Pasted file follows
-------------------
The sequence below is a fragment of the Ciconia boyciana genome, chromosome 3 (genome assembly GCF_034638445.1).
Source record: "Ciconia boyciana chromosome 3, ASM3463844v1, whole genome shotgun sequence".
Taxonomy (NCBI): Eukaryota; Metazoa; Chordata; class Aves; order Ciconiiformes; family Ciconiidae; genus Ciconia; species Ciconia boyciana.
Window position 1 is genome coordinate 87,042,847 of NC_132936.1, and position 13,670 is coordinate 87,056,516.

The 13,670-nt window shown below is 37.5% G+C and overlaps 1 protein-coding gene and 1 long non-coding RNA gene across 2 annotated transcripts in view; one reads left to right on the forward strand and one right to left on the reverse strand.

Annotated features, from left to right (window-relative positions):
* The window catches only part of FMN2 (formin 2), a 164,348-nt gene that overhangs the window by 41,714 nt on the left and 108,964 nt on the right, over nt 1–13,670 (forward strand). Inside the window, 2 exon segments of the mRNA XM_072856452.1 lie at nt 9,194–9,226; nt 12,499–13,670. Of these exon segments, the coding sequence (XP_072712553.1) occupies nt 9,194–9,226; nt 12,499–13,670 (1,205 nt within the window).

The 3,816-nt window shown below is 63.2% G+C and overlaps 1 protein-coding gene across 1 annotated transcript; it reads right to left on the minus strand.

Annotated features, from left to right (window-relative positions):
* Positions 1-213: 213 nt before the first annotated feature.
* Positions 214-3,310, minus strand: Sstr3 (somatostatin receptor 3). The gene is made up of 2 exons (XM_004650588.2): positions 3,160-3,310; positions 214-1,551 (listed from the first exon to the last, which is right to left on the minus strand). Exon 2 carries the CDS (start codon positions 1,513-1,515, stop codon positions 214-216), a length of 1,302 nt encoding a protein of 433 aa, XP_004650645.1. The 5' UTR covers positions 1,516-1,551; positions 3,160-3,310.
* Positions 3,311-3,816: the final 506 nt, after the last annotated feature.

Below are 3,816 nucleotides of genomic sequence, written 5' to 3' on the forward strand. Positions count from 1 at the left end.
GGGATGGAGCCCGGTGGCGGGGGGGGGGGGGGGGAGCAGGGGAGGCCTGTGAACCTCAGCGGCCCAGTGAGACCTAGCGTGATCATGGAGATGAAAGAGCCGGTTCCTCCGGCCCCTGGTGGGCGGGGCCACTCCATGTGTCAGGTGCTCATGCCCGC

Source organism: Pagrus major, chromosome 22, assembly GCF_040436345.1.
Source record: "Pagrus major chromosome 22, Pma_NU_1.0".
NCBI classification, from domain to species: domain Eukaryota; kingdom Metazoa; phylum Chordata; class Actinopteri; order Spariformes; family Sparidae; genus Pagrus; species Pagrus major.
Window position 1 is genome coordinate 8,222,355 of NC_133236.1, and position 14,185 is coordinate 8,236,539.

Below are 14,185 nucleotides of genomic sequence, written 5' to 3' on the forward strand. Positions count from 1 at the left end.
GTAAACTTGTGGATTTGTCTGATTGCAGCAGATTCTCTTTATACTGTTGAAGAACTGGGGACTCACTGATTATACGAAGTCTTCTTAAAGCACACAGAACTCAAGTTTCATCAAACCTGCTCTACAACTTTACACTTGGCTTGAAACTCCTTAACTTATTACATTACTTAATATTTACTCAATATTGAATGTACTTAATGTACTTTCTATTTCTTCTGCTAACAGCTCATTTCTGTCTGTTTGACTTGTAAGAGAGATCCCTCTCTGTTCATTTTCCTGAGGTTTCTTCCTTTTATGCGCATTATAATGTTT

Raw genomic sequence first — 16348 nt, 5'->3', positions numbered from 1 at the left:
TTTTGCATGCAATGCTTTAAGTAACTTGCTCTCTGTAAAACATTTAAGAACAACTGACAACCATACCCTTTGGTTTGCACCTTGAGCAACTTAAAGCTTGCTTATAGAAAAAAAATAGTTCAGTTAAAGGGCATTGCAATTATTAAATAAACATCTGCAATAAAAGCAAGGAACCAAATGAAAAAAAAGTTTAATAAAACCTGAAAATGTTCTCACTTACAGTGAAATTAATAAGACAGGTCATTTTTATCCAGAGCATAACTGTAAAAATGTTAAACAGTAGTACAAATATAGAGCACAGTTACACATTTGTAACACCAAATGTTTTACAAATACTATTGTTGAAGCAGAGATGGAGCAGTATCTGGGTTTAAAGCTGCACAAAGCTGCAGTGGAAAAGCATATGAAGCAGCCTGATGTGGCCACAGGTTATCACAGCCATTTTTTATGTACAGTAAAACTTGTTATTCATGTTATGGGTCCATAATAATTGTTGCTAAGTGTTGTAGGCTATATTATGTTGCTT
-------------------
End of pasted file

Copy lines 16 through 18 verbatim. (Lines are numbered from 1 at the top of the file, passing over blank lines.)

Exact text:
Source record: "Pagrus major chromosome 22, Pma_NU_1.0".
NCBI classification, from domain to species: domain Eukaryota; kingdom Metazoa; phylum Chordata; class Actinopteri; order Spariformes; family Sparidae; genus Pagrus; species Pagrus major.
Window position 1 is genome coordinate 8,222,355 of NC_133236.1, and position 14,185 is coordinate 8,236,539.